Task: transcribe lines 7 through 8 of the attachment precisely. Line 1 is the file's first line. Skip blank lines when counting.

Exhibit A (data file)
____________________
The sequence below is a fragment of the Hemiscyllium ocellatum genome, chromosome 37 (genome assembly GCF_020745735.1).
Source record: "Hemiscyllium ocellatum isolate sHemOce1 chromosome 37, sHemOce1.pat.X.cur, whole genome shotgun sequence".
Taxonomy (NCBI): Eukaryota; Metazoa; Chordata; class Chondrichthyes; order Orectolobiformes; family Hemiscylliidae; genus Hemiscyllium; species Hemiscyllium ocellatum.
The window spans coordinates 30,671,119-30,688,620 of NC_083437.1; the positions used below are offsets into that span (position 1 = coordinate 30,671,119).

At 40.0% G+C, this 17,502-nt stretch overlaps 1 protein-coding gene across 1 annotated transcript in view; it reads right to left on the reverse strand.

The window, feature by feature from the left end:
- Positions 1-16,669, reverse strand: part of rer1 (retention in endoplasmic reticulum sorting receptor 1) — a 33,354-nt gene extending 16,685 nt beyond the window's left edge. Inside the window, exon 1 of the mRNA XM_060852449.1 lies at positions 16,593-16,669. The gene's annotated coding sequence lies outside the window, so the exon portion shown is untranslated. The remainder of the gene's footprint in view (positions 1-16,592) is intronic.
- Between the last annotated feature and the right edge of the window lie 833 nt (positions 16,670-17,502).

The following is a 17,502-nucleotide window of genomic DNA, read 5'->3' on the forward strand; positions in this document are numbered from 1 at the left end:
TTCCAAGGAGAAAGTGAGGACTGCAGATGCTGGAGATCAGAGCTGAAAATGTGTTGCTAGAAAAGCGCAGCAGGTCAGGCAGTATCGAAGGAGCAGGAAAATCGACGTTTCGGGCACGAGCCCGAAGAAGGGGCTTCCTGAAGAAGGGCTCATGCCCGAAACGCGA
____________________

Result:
- Positions 1-16,669, reverse strand: part of rer1 (retention in endoplasmic reticulum sorting receptor 1) — a 33,354-nt gene extending 16,685 nt beyond the window's left edge. Inside the window, exon 1 of the mRNA XM_060852449.1 lies at positions 16,593-16,669. The gene's annotated coding sequence lies outside the window, so the exon portion shown is untranslated. The remainder of the gene's footprint in view (positions 1-16,592) is intronic.
- Between the last annotated feature and the right edge of the window lie 833 nt (positions 16,670-17,502).